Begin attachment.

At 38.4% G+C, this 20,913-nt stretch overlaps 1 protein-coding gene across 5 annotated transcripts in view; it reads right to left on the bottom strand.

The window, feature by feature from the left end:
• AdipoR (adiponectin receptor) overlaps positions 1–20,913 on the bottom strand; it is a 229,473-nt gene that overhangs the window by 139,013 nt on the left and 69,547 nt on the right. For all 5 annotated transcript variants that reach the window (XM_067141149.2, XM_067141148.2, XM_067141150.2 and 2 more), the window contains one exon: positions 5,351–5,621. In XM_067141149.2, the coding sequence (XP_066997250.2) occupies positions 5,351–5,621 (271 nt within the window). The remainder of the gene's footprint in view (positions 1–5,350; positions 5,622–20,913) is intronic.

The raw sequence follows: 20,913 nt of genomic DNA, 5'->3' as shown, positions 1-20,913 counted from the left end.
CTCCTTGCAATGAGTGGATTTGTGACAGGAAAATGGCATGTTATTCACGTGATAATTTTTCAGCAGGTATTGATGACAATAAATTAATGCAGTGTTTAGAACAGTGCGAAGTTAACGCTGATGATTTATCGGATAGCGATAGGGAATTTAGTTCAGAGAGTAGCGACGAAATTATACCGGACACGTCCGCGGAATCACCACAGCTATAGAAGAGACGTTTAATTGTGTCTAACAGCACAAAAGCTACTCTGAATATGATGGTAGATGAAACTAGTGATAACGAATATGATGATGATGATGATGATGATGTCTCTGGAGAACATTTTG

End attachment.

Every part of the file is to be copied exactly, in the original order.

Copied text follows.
At 38.4% G+C, this 20,913-nt stretch overlaps 1 protein-coding gene across 5 annotated transcripts in view; it reads right to left on the bottom strand.

The window, feature by feature from the left end:
• AdipoR (adiponectin receptor) overlaps positions 1–20,913 on the bottom strand; it is a 229,473-nt gene that overhangs the window by 139,013 nt on the left and 69,547 nt on the right. For all 5 annotated transcript variants that reach the window (XM_067141149.2, XM_067141148.2, XM_067141150.2 and 2 more), the window contains one exon: positions 5,351–5,621. In XM_067141149.2, the coding sequence (XP_066997250.2) occupies positions 5,351–5,621 (271 nt within the window). The remainder of the gene's footprint in view (positions 1–5,350; positions 5,622–20,913) is intronic.

The raw sequence follows: 20,913 nt of genomic DNA, 5'->3' as shown, positions 1-20,913 counted from the left end.
CTCCTTGCAATGAGTGGATTTGTGACAGGAAAATGGCATGTTATTCACGTGATAATTTTTCAGCAGGTATTGATGACAATAAATTAATGCAGTGTTTAGAACAGTGCGAAGTTAACGCTGATGATTTATCGGATAGCGATAGGGAATTTAGTTCAGAGAGTAGCGACGAAATTATACCGGACACGTCCGCGGAATCACCACAGCTATAGAAGAGACGTTTAATTGTGTCTAACAGCACAAAAGCTACTCTGAATATGATGGTAGATGAAACTAGTGATAACGAATATGATGATGATGATGATGATGATGTCTCTGGAGAACATTTTG